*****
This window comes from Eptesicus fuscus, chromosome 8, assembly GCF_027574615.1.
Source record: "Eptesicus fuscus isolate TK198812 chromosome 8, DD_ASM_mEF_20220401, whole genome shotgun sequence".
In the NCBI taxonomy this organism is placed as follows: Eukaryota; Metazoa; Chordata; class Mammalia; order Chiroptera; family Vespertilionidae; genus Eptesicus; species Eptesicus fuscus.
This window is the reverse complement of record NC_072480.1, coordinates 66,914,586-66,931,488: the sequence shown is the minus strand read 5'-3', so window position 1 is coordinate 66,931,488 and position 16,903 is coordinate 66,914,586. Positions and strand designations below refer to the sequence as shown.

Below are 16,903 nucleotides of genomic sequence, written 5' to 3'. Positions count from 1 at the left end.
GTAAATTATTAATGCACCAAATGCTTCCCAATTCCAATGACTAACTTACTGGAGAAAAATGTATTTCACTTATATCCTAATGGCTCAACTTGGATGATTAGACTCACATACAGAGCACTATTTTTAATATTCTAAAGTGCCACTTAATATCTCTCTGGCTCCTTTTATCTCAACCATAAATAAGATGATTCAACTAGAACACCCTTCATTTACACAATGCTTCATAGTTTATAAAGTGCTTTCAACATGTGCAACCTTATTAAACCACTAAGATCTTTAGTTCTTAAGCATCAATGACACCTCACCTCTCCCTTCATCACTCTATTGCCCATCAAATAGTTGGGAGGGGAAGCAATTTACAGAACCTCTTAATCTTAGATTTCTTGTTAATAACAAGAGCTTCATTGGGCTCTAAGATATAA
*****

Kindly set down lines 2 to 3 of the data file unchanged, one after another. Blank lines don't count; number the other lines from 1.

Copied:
Source record: "Eptesicus fuscus isolate TK198812 chromosome 8, DD_ASM_mEF_20220401, whole genome shotgun sequence".
In the NCBI taxonomy this organism is placed as follows: Eukaryota; Metazoa; Chordata; class Mammalia; order Chiroptera; family Vespertilionidae; genus Eptesicus; species Eptesicus fuscus.